Report on NAIME’s Magnesia & Refractory Webinar Dashiqiao 9 July 2020
Last week IMFORMED was delighted to be invited to present on world magnesia supply trends at a special conference and webinar organised by the Northeast Asian Industrial Minerals Exchange (NAIME), Beijing Easynai Information Technology Co. Ltd, and the Liaoning Magnesium Industry Development Group.
“2020 Global Magnesia Refractory & Industrial Internet Promotion Conference” took place 9-10 July at the Lihua Hotel, Dashiqiao, Liaoning, China.
The virtual and in-person conference was well chaired by Christopher Zhao, of ZNHCL, known to many as a past speaker on the Chinese magnesia industry at IMFORMED’s MagForum conferences.
“Affected by the novel coronavirus epidemic, the development of global trade is facing unprecedented challenges. In order to give full play to the role of our centre as a professional magnesia industry platform, and help companies develop markets, our centre will join with Easynai and ZNHCL to hold the 2020 Global Magnesia Refractory Conference and Industrial Internet Promotion Conference.” said NAIME.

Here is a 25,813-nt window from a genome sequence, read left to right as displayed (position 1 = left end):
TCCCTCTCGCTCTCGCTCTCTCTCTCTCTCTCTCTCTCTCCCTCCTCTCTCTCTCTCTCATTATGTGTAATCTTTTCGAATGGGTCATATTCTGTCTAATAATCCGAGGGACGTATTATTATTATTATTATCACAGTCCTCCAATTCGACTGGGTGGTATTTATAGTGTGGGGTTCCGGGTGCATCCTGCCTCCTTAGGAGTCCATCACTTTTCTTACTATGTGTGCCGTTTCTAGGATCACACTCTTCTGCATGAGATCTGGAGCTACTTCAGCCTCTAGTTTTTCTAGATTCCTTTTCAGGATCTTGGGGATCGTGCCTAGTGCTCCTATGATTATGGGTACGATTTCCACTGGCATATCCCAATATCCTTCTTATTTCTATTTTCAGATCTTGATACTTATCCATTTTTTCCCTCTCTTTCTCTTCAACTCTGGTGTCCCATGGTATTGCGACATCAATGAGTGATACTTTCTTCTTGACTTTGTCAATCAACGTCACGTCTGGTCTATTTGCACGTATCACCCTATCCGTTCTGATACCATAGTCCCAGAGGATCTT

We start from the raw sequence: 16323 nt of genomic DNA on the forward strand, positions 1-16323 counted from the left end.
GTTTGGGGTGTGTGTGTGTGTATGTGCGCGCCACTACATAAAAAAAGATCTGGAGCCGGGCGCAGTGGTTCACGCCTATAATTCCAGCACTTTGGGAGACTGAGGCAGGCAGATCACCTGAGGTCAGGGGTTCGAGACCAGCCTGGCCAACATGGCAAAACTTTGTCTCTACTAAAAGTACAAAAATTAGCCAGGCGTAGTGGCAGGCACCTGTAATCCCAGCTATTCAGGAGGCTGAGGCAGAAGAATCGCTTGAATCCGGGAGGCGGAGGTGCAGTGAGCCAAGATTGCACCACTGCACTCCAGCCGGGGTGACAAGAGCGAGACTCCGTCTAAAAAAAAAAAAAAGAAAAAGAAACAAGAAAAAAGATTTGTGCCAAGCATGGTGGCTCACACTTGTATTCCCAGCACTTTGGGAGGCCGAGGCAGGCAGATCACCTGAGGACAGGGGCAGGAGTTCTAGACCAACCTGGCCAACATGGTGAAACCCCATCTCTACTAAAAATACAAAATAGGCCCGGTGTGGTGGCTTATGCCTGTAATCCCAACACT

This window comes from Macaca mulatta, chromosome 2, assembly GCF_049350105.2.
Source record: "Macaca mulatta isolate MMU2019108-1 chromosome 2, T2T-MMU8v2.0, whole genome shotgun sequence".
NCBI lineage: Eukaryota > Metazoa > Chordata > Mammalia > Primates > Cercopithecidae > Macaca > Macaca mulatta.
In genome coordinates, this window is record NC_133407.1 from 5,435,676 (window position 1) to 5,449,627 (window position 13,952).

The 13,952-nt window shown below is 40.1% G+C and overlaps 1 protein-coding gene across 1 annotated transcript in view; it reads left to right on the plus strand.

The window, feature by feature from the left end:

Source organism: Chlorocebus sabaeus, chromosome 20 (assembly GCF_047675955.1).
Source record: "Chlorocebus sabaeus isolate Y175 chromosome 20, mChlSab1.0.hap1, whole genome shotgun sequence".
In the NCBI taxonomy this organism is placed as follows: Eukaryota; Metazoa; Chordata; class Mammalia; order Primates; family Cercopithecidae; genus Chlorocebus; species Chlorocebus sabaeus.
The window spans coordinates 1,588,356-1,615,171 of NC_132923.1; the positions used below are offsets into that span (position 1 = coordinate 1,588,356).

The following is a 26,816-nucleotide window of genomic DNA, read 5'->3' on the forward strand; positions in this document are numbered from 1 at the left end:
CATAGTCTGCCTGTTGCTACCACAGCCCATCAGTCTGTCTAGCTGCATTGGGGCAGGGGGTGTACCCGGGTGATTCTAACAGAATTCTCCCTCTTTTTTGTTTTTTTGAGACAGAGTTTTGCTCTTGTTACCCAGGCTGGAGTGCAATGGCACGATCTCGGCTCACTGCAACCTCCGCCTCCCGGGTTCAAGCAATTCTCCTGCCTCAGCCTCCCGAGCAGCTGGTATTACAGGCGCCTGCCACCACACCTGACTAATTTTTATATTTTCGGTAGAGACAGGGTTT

The first day was devoted to eight speakers covering overseas magnesia supply, China’s magnesia and refractory industry, the pandemic impact, related internet platform developments, and a new generation of environment friendly refractory bricks (see panel below).
The second day comprised a Bidding Session between Chinese steel producers and refractory manufacturers “in order to continue to help companies develop markets and maintain trade operations during the epidemic prevention and control period.”
Webinar Day 1 Speakers
World (ex-China) Magnesia Supply Trends
Mike O’Driscoll, Director, IMFORMED, UK
The Refractory Market in the Epidemic Situation
Xu Dianli, Consultant, China Refractories Association (and former President)
The Introduction of Luotai Intelligent System